President Ronald Reagan's concept of a space shield that would render nuclear weapons impotent and obsolete was always a technological will-o'-the-wisp in the eyes of most credible scientists. But that hasn't made the Strategic Defense Initiative, or "Star Wars," go away; the program has quietly received multibillion dollar budgets each year, despite continued congressional and public skepticism about its feasibility.
In late January the Bush administration -- with the hopes of giving the Star Wars program a renewed lease on life -- announced a new goal for the effort. In a clear attempt to cash in on the public perception of the success of the Patriot missiles in the Gulf war, the government proclaimed that the new Star Wars objective is to develop a system capable of protecting the United States and its military forces against a "limited" attack of fewer than 100 missiles.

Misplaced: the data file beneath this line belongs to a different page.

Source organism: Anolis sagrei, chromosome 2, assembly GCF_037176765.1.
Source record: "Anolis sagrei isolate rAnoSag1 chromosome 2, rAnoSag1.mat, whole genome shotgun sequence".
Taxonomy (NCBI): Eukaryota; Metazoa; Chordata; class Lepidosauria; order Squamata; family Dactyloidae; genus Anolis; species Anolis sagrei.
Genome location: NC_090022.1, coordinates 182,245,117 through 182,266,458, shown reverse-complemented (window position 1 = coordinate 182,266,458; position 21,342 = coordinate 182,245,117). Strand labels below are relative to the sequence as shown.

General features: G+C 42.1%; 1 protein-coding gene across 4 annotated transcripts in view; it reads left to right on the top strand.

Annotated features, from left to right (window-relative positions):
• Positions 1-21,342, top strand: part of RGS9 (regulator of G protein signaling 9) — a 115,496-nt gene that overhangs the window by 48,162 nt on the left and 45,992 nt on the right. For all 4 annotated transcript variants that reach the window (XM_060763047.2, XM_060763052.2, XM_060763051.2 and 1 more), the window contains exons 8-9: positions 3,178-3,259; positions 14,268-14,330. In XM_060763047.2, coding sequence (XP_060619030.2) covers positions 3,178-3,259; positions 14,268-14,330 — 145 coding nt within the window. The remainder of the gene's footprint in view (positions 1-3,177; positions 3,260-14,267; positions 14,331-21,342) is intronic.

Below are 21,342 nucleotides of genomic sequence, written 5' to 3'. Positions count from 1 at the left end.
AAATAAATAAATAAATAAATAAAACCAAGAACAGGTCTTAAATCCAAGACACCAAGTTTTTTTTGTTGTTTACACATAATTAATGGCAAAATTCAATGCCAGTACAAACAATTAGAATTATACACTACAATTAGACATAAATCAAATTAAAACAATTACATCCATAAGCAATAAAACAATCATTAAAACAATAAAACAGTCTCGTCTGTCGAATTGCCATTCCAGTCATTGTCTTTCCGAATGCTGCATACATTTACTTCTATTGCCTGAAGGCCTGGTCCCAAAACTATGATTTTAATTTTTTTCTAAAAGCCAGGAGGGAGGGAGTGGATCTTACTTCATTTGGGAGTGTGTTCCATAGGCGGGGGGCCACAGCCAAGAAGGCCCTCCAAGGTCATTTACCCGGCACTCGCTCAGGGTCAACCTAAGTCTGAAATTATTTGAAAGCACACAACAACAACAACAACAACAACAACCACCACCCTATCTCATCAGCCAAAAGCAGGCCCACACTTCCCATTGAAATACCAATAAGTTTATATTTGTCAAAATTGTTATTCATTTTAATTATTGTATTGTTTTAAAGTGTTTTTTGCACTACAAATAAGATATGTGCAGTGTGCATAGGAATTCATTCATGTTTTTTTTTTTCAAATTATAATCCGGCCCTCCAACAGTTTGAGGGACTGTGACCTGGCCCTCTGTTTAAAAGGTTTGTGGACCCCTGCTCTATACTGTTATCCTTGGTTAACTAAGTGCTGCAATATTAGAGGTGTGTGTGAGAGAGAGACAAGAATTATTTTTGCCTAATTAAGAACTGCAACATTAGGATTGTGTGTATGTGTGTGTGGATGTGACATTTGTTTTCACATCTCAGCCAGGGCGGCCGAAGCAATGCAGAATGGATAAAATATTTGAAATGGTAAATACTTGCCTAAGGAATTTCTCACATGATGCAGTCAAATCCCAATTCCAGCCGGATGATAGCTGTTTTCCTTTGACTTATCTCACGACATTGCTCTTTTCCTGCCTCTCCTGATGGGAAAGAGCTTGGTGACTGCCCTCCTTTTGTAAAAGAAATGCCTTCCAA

For some expert observers, however, the "new" Star Wars is just old wine in new skins. Peter Clausen, director of research for the Union of Concerned Scientists, maintains that despite its repackaging, the limited-objective system is "basically a down-sized version of the misplaced approach that SDI has been pursuing for years."
And despite the shrunken goal, the cost has risen dramatically. Bush is seeking a 65 percent increase in next year's SDI budget to $5.2 billion. Why the sudden confidence that Congress will refund this lemon-in-the-sky program, especially in light of the shrinking budget pie? The answer is another legacy of the Gulf war.